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The Oxford Bible Commentary Line-by-line commentary for the New Revised Standard Version Bible.

History of Interpretation.

1.

Modern readers often find Jeremiah difficult. Its wide variety of literary materials, contradictory themes, and abundant imagery create the impression of chaos and dissymmetry. Poetic oracles, prose narratives, and prose sermons overlap, contradict, and interrupt one another. Chronological confusion compounds literary and thematic disarray. Although the book contains occasional headings that date events to reigns of particular kings, these dates do not follow chronological order. Modern interpretation of Jeremiah tries to make sense of these difficulties.

2.

Nearly all interpretations of Jeremiah in the twentieth century begin from the work of Bernhard Duhm (1901) and Sigmund Mowinckel (1914 ). Good summaries of their theories appear in Stulman (1986: 7–14); Carroll (1986: 39–42); and Holladay (1989: 11–12). Duhm and Mowinckel made sense of the book by understanding it as the result of a long compositional process during which distinct written sources or traditions from different times were joined together by editors. The sources were thought to be: (1) poetic sayings from Jeremiah himself; (2) biographical prose narratives attributed to Jeremiah's scribe, Baruch; (3) prose sermons, attributed to Deuteronomistic writers; (4) salvific oracles in chs. 30–1 and other miscellaneous blocks of material including the Oracles Against the Nations (Jer 46–51 ). According to this theory, literary evidence enables interpreters to separate the book's strata from one another and arrive at the earliest, most authentic layer (Rudolph 1947; Weiser 1960 ).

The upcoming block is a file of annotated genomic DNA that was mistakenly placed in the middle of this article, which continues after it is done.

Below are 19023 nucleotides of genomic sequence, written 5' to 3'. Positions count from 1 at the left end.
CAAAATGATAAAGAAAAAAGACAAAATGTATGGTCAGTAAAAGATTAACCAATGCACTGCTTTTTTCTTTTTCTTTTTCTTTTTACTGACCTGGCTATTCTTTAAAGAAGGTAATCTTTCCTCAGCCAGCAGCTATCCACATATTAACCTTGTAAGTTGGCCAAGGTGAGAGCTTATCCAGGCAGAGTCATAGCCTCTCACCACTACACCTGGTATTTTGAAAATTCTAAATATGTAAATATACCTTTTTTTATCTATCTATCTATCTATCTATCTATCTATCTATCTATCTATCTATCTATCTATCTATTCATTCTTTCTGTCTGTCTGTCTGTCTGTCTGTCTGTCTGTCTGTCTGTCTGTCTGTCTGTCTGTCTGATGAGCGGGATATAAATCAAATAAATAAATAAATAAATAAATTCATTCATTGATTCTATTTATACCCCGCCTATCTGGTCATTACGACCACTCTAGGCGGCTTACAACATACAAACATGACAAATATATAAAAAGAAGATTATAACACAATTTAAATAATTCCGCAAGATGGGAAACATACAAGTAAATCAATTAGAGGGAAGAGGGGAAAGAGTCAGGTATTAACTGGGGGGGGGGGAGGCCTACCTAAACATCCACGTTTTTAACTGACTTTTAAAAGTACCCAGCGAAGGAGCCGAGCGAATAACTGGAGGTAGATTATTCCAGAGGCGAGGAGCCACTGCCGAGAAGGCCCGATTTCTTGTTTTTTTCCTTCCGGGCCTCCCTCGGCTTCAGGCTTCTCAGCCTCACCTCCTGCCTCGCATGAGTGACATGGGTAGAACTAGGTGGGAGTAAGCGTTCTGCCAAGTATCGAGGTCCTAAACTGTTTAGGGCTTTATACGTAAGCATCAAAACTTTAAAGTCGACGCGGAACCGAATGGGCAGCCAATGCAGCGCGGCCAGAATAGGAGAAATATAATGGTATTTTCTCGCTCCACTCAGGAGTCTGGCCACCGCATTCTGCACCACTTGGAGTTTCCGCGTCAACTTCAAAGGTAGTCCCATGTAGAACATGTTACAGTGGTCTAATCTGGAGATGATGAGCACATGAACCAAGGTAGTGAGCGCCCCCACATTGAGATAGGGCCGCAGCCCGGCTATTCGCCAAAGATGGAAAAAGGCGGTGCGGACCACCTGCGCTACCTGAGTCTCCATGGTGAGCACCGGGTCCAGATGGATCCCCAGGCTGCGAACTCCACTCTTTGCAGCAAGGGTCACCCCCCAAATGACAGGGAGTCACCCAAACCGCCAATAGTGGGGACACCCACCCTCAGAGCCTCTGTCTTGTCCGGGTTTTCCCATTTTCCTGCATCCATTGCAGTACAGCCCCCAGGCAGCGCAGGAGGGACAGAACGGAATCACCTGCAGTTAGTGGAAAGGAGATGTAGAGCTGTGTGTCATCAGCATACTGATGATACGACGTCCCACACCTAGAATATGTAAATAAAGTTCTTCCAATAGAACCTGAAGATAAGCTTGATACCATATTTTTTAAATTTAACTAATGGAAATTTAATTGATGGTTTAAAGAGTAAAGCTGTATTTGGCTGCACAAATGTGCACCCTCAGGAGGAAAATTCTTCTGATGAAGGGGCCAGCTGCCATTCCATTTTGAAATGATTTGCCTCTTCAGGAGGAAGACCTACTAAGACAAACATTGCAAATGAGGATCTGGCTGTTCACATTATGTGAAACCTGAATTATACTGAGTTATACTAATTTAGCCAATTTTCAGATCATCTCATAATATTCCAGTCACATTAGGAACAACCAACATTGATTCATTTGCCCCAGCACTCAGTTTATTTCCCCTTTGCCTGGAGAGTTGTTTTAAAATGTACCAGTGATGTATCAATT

3.

After nearly a century of interpretative labour, little of the Duhm-Mowinckel consensus remains though it still greatly influences the conversation (see Herrmann's 1986 discussion). Challenges have come from several directions with no new agreement yet emerging. Hyatt (1958), Nicholson (1970), Thiel (1973), and Carroll (1986 ), for instance, have accepted a late Deuteronomistic layer in the book, but rather than discrediting it as secondary, they have considered it to be creative theological and redactional activity with its own integrity (Goldman 1992 ).

4.

By contrast, building on studies by Weippert and Bright, Holladay (1986 ) disputes Deuteronomistic influence. This line of interpretation holds that much of the prose and nearly all the poetry contains Jeremiah's own words or the gist of his message. Sharp changes in style and theme reflect changing situations in the prophet's life, not redactional activity. McConville (1993 ) makes a similar case for Jeremianic authorship on theological rather than linguistic and stylistic grounds. He finds crucial differences between Jeremiah and the Deuteronomistic books regarding visions of the future.

5.

From yet another direction, Wanke (1971 ) denies the existence of a single Baruch document, finding at least three tradition complexes within the so-called Baruch material, while McKane (1986 ) dispenses with written sources altogether (cf. Reitzschel 1966 ). He proposes, instead, that an original core of Jeremiah's words generated expansions and developments over the years in an unsystematic fashion. The result was a rolling corpus that grew gradually into a complex, diffuse, and untidy book without overarching redactional intention. McKane finds little possibility of distinguishing compositional layers within the text. He argues correctly that dating of various pieces and additions cannot be easily accomplished. Carroll (1986: 50) joins him in emphasizing the complexity of the final text, although Carroll (1986 ) and Thiel (1973; 1982 ) hold to strong Deuteronomistic redactional activity.

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